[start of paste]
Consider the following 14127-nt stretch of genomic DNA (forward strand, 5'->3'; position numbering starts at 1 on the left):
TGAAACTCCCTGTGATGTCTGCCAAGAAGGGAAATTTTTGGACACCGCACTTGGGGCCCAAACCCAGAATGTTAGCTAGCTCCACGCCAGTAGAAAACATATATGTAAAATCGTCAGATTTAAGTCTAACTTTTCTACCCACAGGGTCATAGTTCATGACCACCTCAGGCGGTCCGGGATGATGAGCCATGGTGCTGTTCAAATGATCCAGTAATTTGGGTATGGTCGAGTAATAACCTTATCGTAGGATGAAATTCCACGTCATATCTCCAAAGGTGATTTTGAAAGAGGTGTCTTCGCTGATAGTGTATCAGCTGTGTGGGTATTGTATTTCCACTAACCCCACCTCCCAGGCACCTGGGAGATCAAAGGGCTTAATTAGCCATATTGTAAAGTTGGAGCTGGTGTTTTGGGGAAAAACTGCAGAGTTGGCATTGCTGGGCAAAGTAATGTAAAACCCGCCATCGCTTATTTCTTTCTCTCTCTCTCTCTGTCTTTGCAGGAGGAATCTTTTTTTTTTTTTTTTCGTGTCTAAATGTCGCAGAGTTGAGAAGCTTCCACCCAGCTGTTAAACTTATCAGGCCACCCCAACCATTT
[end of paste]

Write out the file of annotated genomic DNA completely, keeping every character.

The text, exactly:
Consider the following 14127-nt stretch of genomic DNA (forward strand, 5'->3'; position numbering starts at 1 on the left):
TGAAACTCCCTGTGATGTCTGCCAAGAAGGGAAATTTTTGGACACCGCACTTGGGGCCCAAACCCAGAATGTTAGCTAGCTCCACGCCAGTAGAAAACATATATGTAAAATCGTCAGATTTAAGTCTAACTTTTCTACCCACAGGGTCATAGTTCATGACCACCTCAGGCGGTCCGGGATGATGAGCCATGGTGCTGTTCAAATGATCCAGTAATTTGGGTATGGTCGAGTAATAACCTTATCGTAGGATGAAATTCCACGTCATATCTCCAAAGGTGATTTTGAAAGAGGTGTCTTCGCTGATAGTGTATCAGCTGTGTGGGTATTGTATTTCCACTAACCCCACCTCCCAGGCACCTGGGAGATCAAAGGGCTTAATTAGCCATATTGTAAAGTTGGAGCTGGTGTTTTGGGGAAAAACTGCAGAGTTGGCATTGCTGGGCAAAGTAATGTAAAACCCGCCATCGCTTATTTCTTTCTCTCTCTCTCTCTGTCTTTGCAGGAGGAATCTTTTTTTTTTTTTTTTCGTGTCTAAATGTCGCAGAGTTGAGAAGCTTCCACCCAGCTGTTAAACTTATCAGGCCACCCCAACCATTT